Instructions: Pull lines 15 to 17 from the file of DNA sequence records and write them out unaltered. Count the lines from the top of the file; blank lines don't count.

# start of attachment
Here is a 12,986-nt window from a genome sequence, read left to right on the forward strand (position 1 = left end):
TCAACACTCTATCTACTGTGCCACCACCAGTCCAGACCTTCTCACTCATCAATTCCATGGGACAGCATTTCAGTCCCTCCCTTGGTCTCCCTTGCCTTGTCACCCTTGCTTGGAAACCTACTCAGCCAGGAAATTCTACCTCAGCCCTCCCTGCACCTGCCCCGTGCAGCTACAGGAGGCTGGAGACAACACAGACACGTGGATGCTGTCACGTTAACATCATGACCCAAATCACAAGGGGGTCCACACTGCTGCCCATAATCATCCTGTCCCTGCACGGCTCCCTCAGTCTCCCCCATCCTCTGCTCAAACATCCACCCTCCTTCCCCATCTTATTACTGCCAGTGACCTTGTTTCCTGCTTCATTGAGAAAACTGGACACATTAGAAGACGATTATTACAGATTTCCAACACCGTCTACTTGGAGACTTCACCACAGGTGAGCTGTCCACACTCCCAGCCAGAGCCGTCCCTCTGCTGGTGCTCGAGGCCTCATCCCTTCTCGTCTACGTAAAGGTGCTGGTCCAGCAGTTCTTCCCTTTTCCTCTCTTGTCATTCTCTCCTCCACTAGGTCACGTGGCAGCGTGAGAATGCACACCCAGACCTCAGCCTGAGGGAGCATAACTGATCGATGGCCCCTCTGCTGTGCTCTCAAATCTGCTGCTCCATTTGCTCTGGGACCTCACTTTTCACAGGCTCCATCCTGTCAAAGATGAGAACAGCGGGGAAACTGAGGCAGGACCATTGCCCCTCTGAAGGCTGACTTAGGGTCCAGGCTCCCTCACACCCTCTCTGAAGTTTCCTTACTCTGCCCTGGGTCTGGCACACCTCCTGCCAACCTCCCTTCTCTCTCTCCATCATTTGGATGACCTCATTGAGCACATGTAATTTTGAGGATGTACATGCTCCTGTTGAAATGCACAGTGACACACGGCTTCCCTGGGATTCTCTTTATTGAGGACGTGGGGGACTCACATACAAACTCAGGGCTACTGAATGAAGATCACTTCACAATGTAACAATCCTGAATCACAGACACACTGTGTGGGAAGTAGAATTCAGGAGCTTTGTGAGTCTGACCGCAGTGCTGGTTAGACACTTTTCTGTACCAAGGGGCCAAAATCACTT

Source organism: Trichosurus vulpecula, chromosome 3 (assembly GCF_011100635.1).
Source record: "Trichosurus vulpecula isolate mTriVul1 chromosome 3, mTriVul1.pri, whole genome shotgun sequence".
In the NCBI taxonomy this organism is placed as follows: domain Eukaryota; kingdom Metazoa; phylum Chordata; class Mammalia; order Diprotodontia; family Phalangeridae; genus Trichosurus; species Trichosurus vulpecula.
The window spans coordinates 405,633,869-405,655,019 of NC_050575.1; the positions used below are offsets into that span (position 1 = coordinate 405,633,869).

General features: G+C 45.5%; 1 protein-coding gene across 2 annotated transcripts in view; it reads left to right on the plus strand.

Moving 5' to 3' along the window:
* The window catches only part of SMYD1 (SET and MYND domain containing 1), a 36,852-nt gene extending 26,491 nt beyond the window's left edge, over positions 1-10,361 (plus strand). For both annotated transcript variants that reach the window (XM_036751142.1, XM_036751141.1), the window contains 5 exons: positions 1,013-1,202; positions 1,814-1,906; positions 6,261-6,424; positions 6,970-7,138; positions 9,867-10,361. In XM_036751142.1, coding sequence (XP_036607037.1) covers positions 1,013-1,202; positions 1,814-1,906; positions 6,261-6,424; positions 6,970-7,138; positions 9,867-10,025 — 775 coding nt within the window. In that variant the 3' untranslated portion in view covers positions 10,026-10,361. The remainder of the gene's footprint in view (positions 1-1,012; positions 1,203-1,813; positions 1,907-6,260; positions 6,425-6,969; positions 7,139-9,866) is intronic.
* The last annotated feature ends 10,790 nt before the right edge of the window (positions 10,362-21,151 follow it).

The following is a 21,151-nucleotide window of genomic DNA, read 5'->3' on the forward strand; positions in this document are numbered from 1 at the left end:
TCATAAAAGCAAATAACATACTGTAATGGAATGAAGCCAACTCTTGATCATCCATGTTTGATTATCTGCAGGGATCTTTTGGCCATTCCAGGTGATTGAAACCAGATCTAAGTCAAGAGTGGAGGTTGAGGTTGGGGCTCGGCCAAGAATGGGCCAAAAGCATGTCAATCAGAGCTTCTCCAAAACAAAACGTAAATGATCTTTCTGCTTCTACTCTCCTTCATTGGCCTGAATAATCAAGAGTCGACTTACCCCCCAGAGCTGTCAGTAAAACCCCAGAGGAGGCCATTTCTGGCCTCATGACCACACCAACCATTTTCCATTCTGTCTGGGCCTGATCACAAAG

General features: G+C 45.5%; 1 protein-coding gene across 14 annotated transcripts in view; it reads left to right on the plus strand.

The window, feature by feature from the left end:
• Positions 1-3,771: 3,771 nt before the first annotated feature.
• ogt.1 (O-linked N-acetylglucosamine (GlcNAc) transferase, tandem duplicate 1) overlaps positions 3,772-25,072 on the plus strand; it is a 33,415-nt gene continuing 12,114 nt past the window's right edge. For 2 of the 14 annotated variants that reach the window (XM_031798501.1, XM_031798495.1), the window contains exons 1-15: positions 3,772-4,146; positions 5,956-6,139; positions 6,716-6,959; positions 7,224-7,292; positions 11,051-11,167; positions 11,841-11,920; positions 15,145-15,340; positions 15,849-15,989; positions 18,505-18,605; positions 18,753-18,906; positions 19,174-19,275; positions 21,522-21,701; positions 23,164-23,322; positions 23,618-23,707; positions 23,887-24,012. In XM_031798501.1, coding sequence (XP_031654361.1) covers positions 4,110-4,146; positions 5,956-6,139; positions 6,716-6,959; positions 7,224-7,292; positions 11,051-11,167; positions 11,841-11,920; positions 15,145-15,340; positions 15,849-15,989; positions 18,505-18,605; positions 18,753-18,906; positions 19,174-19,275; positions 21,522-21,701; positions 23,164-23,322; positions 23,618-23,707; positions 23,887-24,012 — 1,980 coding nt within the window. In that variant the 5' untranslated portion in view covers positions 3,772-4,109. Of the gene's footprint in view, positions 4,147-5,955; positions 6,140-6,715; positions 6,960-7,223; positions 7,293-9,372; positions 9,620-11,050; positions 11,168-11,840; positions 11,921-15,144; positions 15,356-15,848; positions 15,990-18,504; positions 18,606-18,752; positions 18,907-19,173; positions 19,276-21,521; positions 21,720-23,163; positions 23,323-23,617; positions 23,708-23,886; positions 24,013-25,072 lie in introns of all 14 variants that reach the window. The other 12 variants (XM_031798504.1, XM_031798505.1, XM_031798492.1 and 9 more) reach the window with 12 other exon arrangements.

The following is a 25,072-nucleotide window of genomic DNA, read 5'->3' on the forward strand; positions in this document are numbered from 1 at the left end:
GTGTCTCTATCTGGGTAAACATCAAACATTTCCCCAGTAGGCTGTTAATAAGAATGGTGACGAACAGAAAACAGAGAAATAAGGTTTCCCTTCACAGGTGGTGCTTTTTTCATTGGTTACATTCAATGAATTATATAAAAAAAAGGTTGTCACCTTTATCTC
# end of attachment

• Positions 1-3,771: 3,771 nt before the first annotated feature.
• ogt.1 (O-linked N-acetylglucosamine (GlcNAc) transferase, tandem duplicate 1) overlaps positions 3,772-25,072 on the plus strand; it is a 33,415-nt gene continuing 12,114 nt past the window's right edge. For 2 of the 14 annotated variants that reach the window (XM_031798501.1, XM_031798495.1), the window contains exons 1-15: positions 3,772-4,146; positions 5,956-6,139; positions 6,716-6,959; positions 7,224-7,292; positions 11,051-11,167; positions 11,841-11,920; positions 15,145-15,340; positions 15,849-15,989; positions 18,505-18,605; positions 18,753-18,906; positions 19,174-19,275; positions 21,522-21,701; positions 23,164-23,322; positions 23,618-23,707; positions 23,887-24,012. In XM_031798501.1, coding sequence (XP_031654361.1) covers positions 4,110-4,146; positions 5,956-6,139; positions 6,716-6,959; positions 7,224-7,292; positions 11,051-11,167; positions 11,841-11,920; positions 15,145-15,340; positions 15,849-15,989; positions 18,505-18,605; positions 18,753-18,906; positions 19,174-19,275; positions 21,522-21,701; positions 23,164-23,322; positions 23,618-23,707; positions 23,887-24,012 — 1,980 coding nt within the window. In that variant the 5' untranslated portion in view covers positions 3,772-4,109. Of the gene's footprint in view, positions 4,147-5,955; positions 6,140-6,715; positions 6,960-7,223; positions 7,293-9,372; positions 9,620-11,050; positions 11,168-11,840; positions 11,921-15,144; positions 15,356-15,848; positions 15,990-18,504; positions 18,606-18,752; positions 18,907-19,173; positions 19,276-21,521; positions 21,720-23,163; positions 23,323-23,617; positions 23,708-23,886; positions 24,013-25,072 lie in introns of all 14 variants that reach the window. The other 12 variants (XM_031798504.1, XM_031798505.1, XM_031798492.1 and 9 more) reach the window with 12 other exon arrangements.

The following is a 25,072-nucleotide window of genomic DNA, read 5'->3' on the forward strand; positions in this document are numbered from 1 at the left end: